Fred C. Woudhuizen is an independent Dutch scholar who has produced a number of obscure publications making a series of controversial claims to have deciphered hitherto unreadable texts to reveal surprising confirmation of Greek mythological traditions. He argued, for example, that the Phaistos Disc was in fact a letter written by the Luwians to Nestor, the king of Pylos in the Odyssey. In another, he argued that the otherwise indecipherable Etruscan language is in fact a patois of colonial Luwian. The Luwians, for what it’s worth, are his major interest, and his arguments, as one published review of his scholarship put it, are “alas, not very convincing.”
A regular reader called my attention to a bizarre passage in his otherwise quite dull effort at the decipherment of Cretan hieroglyphics, another unreadable ancient tongue which preceded the more famous Linear A by a century and coexisted with that script throughout the Minoan period. In 2016, Woudhuizen not only claimed to read Cretan hieroglyphics but also to have found Atlantis in them!
His argument is complex, and originates with his identification—different from other scholars’ views—of 85 Cretan hieroglyphs with Luwian counterparts, 22 with Egyptian ones, and 23 with Linear A characters. Having made these connections, he then proposes to read the Cretan hieroglyphs in light of their alleged linguistic cousins, producing a series of syllables that he interprets and translates as an Indo-European tongue, likely closely related to Luwian. To the best of my knowledge, his view of the subject is shared only by some others who hold the Luwians in an exalted position not generally found in mainstream scholarship. The argument, however, is not convincing since anyone who speaks more than one language can attest to the vast differences that even closely related words can take on in different cultures, contexts, and languages.
But, for what it is worth, here is his argument for Atlantis via Cretan hieroglyphics. It begins with his decipherment of a supposed hieroglyphic “formula” as the word ta-ru-nu, based on alleged Luwian parallels, which he proceeds to transform through some assumptions and guesswork that allow him to change the sounds to better suit his mood. Basically, he gives himself permission to invert the order of sounds and swap consonants until the right reading comes out the other end:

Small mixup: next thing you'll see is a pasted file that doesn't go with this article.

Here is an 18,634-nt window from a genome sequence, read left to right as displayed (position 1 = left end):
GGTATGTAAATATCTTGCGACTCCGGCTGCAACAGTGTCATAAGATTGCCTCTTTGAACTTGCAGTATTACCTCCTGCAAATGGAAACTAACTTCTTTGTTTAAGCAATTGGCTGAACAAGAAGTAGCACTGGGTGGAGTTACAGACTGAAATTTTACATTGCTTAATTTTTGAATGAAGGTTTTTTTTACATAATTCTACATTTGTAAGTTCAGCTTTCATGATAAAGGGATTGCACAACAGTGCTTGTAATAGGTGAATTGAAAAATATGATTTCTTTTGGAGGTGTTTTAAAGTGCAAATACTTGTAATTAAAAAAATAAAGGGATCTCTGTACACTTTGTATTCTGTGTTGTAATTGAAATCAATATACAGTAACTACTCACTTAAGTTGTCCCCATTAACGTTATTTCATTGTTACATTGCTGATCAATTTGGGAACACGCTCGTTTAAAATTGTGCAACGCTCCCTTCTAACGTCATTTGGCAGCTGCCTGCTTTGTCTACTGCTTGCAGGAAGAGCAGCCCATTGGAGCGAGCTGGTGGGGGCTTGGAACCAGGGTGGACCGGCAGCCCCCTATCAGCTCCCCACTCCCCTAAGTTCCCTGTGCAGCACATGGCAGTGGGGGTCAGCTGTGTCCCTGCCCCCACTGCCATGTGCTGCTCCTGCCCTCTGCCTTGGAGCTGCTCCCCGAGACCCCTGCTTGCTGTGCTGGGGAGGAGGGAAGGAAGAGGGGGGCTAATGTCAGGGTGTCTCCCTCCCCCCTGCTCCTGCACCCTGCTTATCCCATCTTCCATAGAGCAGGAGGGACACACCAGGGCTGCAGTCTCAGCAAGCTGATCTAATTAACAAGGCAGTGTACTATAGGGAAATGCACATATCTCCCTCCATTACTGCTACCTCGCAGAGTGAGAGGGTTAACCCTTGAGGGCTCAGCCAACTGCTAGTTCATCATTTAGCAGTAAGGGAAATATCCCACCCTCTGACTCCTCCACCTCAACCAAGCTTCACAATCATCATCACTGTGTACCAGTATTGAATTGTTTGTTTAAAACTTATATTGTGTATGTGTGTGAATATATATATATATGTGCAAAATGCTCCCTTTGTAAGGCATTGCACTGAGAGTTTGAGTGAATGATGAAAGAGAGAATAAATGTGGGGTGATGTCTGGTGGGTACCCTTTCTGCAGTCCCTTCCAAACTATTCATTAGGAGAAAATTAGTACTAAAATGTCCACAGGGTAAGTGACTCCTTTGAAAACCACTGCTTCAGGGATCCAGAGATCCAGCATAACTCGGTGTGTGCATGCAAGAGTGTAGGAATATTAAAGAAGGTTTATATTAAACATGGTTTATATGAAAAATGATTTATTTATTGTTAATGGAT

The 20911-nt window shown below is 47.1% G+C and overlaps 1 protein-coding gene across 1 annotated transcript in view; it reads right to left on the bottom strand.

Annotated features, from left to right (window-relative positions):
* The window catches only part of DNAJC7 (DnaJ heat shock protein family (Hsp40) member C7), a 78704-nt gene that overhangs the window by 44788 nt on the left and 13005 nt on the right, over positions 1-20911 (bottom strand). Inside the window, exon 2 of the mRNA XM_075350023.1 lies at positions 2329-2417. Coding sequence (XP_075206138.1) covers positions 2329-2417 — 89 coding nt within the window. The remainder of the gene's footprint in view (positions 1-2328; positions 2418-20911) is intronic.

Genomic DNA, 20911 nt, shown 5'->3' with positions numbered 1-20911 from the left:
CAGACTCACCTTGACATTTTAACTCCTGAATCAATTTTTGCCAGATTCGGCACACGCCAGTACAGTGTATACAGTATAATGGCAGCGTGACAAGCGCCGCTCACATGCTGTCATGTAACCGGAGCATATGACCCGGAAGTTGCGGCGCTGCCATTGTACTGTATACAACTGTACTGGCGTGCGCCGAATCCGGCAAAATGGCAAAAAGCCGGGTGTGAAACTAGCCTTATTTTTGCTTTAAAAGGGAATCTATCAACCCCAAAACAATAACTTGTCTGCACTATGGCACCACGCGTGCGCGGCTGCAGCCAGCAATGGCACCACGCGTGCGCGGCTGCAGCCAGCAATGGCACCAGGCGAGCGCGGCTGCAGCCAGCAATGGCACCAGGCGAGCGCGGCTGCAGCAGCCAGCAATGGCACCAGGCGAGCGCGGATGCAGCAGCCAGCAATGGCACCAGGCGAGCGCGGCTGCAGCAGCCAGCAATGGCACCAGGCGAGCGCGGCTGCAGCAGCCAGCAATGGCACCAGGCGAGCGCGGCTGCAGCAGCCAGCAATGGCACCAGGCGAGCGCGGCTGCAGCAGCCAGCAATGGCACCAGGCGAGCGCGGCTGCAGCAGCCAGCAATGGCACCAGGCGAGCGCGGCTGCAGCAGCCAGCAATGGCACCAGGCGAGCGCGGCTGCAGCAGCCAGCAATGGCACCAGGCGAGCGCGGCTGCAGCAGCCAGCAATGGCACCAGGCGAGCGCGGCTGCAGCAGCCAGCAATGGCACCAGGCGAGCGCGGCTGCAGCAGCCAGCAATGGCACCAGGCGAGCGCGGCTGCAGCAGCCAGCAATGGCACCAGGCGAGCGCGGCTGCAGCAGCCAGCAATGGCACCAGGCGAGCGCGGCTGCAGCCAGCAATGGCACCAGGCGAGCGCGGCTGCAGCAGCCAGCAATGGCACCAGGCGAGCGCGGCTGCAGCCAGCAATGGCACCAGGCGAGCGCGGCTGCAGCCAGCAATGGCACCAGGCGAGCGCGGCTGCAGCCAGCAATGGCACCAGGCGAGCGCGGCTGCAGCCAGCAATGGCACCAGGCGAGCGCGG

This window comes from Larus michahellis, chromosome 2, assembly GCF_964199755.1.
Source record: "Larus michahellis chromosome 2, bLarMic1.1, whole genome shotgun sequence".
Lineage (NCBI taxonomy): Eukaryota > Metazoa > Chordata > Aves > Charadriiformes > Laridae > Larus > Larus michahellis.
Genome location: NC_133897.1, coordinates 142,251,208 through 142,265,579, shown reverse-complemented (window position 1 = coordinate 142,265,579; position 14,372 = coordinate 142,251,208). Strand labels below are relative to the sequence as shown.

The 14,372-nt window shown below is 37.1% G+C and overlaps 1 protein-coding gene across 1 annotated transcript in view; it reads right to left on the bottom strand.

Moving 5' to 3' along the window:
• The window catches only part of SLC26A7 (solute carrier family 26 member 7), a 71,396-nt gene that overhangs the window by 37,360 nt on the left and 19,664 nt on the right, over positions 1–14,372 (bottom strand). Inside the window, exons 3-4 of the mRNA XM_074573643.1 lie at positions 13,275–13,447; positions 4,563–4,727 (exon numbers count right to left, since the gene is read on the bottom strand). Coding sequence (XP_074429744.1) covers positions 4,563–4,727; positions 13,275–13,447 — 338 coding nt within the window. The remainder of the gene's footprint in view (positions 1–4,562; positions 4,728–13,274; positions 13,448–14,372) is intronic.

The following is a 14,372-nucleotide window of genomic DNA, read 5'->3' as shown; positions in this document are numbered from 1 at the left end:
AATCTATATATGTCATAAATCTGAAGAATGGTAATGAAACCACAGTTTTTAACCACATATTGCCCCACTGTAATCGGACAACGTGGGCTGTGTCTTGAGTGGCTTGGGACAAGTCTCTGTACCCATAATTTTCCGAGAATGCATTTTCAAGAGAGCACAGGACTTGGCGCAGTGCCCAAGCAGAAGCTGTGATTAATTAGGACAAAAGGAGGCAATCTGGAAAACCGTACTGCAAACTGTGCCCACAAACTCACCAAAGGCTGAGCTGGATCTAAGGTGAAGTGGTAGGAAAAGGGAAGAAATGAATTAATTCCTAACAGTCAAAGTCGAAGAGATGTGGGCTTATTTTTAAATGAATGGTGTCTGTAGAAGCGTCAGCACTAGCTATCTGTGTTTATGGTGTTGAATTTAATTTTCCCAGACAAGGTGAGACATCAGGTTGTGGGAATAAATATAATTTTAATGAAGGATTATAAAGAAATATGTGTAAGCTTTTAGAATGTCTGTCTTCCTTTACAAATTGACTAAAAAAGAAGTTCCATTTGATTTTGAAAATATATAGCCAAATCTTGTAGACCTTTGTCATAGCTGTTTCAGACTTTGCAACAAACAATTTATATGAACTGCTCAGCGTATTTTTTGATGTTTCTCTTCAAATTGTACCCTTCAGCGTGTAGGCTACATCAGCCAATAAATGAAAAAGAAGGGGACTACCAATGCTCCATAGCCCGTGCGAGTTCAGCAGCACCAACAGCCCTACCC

Being puzzled in the beginning, a solution seemed to present itself when I realized that according to Cretan writing devices the r-series is used to express the consonants [r] and [l] at the same time, whereas according to Luwian hieroglyphic scribal traditions syllables of CV type are equally applied to render VC sounds. In this manner, then, we may well arrive at the reading Atlunu, which resembles the mythical Atlantis from our literary sources too much to be dismissed as accidental! Considering the distribution of the findspots of the total amount of 116 seals with profane formulas—in so far as this is reported—, which particularly affects the northern zone of Crete between Knossos in the west and Kato Zakro in the east, but, since the discovery of the seal from Vrysinas near Rethymnon—so that the find from Kythera, # 267, can no longer be dismissed as an importation—may now reasonably be argued to have included the coastal zone of northern Crete in its entirety (see Fig. 12), our geographic name Atlunu is most likely to have a bearing on this particular region.
He then identifies this region as that of Santorini and connects the Atlunu reading to the eruption of the Santorini/Thera volcano around 1600 BCE.
We “may well” read the text as Atlunu, or we may not. Since it is an assumption at the very beginning that the symbols are even Luwian, adding another layer of assumption about their meaning across cultures, and then a third layer of assumption about the permissibility of swapping sounds according to parallels from another culture’s scribal conventions is simply too much to give anything approaching plausibility to this castle in the clouds.
Even if we did, what exactly does it prove? Atlantis is a genitive, a possessive form meaning “of Atlas.” The name of Plato’s island was Ἀτλαντὶς νῆσος, “the island of Atlas.” This Atlas, according to Plato, was the son of Poseidon, but the same word was used to describe the possessions of the progeny of the Titan Atlas, including the island of Ogygia. While scholars are divided whether the name Atlas is of Proto-Indo-European or Pre-Greek origin, either way, it was almost certainly in existence in the Bronze Age and therefore hardly a shock even if by some chance its genitive form appeared in a Cretan inscription.
The rest of his reconstruction is likely to be irrelevant. He argues that because signet rings with the same pattern were found in Akrotiri, the city buried in the Thera eruption, and at Hagia Triada and Sklavokambos on Crete, then we can conclude that Atlunu was a name current both on Crete and Santorini and therefore may have something to do with the geography of Minoan Crete, thus confirming the popular hypothesis on the origin of Atlantis. None of that follows logically from the proposition, and there is neither evidence that Atlunu is the correct reading or what if may have referred to.
I am an author and researcher focusing on pop culture, science, and history. Bylines: New Republic, Esquire, Slate, etc. There's more about me in the About Jason tab.
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